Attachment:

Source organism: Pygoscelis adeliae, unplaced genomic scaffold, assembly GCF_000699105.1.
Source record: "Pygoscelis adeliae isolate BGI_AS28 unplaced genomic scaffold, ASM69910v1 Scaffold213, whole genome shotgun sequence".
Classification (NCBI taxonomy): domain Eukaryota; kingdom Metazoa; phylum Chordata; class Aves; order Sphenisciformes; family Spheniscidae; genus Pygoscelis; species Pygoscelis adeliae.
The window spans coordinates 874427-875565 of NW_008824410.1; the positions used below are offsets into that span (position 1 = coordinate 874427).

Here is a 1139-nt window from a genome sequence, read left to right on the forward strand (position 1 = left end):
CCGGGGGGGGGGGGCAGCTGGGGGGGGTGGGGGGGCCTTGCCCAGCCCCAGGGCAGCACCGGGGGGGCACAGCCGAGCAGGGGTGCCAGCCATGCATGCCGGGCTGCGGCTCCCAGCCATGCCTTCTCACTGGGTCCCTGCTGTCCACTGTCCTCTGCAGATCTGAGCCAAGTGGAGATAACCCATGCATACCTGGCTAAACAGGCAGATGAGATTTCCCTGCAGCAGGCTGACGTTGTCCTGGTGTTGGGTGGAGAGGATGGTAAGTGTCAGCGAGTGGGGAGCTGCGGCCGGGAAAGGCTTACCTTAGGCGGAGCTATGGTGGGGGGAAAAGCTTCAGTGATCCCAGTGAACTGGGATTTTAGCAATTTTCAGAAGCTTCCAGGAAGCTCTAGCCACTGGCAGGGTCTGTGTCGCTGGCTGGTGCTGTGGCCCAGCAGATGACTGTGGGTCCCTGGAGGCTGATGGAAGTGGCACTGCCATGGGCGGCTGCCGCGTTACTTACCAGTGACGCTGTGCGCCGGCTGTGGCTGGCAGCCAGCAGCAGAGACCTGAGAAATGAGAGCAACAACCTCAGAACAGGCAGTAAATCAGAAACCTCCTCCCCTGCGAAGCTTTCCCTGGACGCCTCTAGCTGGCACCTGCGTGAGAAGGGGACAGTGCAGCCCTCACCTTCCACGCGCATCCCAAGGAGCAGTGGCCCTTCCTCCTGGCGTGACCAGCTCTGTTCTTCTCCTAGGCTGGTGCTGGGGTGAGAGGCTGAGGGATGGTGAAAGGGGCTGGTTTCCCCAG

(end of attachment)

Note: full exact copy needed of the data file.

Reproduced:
Source organism: Pygoscelis adeliae, unplaced genomic scaffold, assembly GCF_000699105.1.
Source record: "Pygoscelis adeliae isolate BGI_AS28 unplaced genomic scaffold, ASM69910v1 Scaffold213, whole genome shotgun sequence".
Classification (NCBI taxonomy): domain Eukaryota; kingdom Metazoa; phylum Chordata; class Aves; order Sphenisciformes; family Spheniscidae; genus Pygoscelis; species Pygoscelis adeliae.
The window spans coordinates 874427-875565 of NW_008824410.1; the positions used below are offsets into that span (position 1 = coordinate 874427).

Here is a 1139-nt window from a genome sequence, read left to right on the forward strand (position 1 = left end):
CCGGGGGGGGGGGGCAGCTGGGGGGGGTGGGGGGGCCTTGCCCAGCCCCAGGGCAGCACCGGGGGGGCACAGCCGAGCAGGGGTGCCAGCCATGCATGCCGGGCTGCGGCTCCCAGCCATGCCTTCTCACTGGGTCCCTGCTGTCCACTGTCCTCTGCAGATCTGAGCCAAGTGGAGATAACCCATGCATACCTGGCTAAACAGGCAGATGAGATTTCCCTGCAGCAGGCTGACGTTGTCCTGGTGTTGGGTGGAGAGGATGGTAAGTGTCAGCGAGTGGGGAGCTGCGGCCGGGAAAGGCTTACCTTAGGCGGAGCTATGGTGGGGGGAAAAGCTTCAGTGATCCCAGTGAACTGGGATTTTAGCAATTTTCAGAAGCTTCCAGGAAGCTCTAGCCACTGGCAGGGTCTGTGTCGCTGGCTGGTGCTGTGGCCCAGCAGATGACTGTGGGTCCCTGGAGGCTGATGGAAGTGGCACTGCCATGGGCGGCTGCCGCGTTACTTACCAGTGACGCTGTGCGCCGGCTGTGGCTGGCAGCCAGCAGCAGAGACCTGAGAAATGAGAGCAACAACCTCAGAACAGGCAGTAAATCAGAAACCTCCTCCCCTGCGAAGCTTTCCCTGGACGCCTCTAGCTGGCACCTGCGTGAGAAGGGGACAGTGCAGCCCTCACCTTCCACGCGCATCCCAAGGAGCAGTGGCCCTTCCTCCTGGCGTGACCAGCTCTGTTCTTCTCCTAGGCTGGTGCTGGGGTGAGAGGCTGAGGGATGGTGAAAGGGGCTGGTTTCCCCAG